Revaluating Past Work: My Oso Guitar a.k.a. The Bumble Bee

Back around 2003 while I was building guitars in the shop off of my father’s art studio in Tucson, I experimented with an Oso body.  I call it that because it is similar to the Zuni bear fetishes in shape.  At the time Klein was building an interestingly shaped electric guitar that was designed so the neck would be elevated, angling upward when the guitarist was seated as opposed to parallel with the ground.  This appealed to me, as my classical training has always come into play when positioning any guitar or bass I play.  I didn’t want to copy a Klein, even if I was in the learning stages, so I came up with the Oso body.

I ended up making two Oso guitars, one black with EMG strat pickups and one yellow with two Lace P-90 pickups and a three way switch.  The black guitar had a nice lacquer paint job, thanks to my father.  The yellow I stained and sealed myself.  Between the two the yellow Oso was a more successful instrument once the build was completed.  I pulled it out of my closet today here in Oak Park and put it through its paces this morning, after years away from it, just to refresh my memory and reassess the instrument.

The guitar is quite comfortable on the leg, and on the shoulder as well.  I carved the body from ash, and it is smaller than say a Telecaster so the weight is fairly light, but not as light as swamp ash.  The neck is maple with a rosewood fretboard.  I carved a tall bone nut from a blank, and the bridge is a Schaller roller bridge with the spacer still attached to the base.  The tuners are Schallers as well.  I have the action set as low as I could get it, but there is some buzz on the low E and A at the sixth and seventh fret.  The neck is flat, no bow, so if I took it off and adjust it a bit I might be able to remedy that issue.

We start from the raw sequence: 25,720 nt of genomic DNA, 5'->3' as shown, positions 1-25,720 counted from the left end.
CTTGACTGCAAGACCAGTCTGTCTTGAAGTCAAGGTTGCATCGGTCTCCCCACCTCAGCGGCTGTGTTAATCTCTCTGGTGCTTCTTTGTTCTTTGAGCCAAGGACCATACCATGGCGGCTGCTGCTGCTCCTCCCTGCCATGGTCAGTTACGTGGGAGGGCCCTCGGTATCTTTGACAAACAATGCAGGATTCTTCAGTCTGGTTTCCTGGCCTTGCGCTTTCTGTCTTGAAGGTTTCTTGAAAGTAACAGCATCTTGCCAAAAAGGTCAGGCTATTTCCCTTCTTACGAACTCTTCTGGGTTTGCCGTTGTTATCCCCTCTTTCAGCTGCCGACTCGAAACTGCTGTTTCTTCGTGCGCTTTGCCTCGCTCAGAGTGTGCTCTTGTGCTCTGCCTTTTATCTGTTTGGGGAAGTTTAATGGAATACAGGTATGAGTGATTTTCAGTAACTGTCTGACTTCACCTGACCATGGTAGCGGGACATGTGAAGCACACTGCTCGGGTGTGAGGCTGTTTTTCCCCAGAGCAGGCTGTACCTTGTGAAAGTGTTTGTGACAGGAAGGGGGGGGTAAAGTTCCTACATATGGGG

The guitar sounds quite good, particularly when using the neck pickup.  It produces a nice clear tone across the spectrum that warms up as the tone is rolled back.  The bridge pickup sounds quite good as well, with some bite but the highs aren’t piercing which is a relief.  When the two pickups are combined the tone is a bit weak and quacky.  Unfortunately it’s not one that I would choose to use, and I don’t think there would be too many alternative takers out there who would.  I am pleased though with how the neck pickup worked out, as it is the one that I use most anyway.

The neck is narrow across the fretboard and the string spacing is a bit on the narrow side as well.  This makes for fast picking, but also necessitates more precision with left hand finger placement.  It doesn’t take much to send the low E string over the edge.  The frets feel a bit tall, especially close to the nut which feels a little bumpy when sliding down to them.  I might be a bit overly sensitive on this right now, as I have some cracked skin that is bumping along over them.  One aspect that does displease me was that the access to adjust the truss rod is in the neck join like the original Fender guitars.  This makes adjusting the truss rod a bit of a pain since I have to take the neck off to make changes.  I built this guitar before I learned how to build the neck with the truss rod access at the headstock, though.  Later attempts eliminated that issue.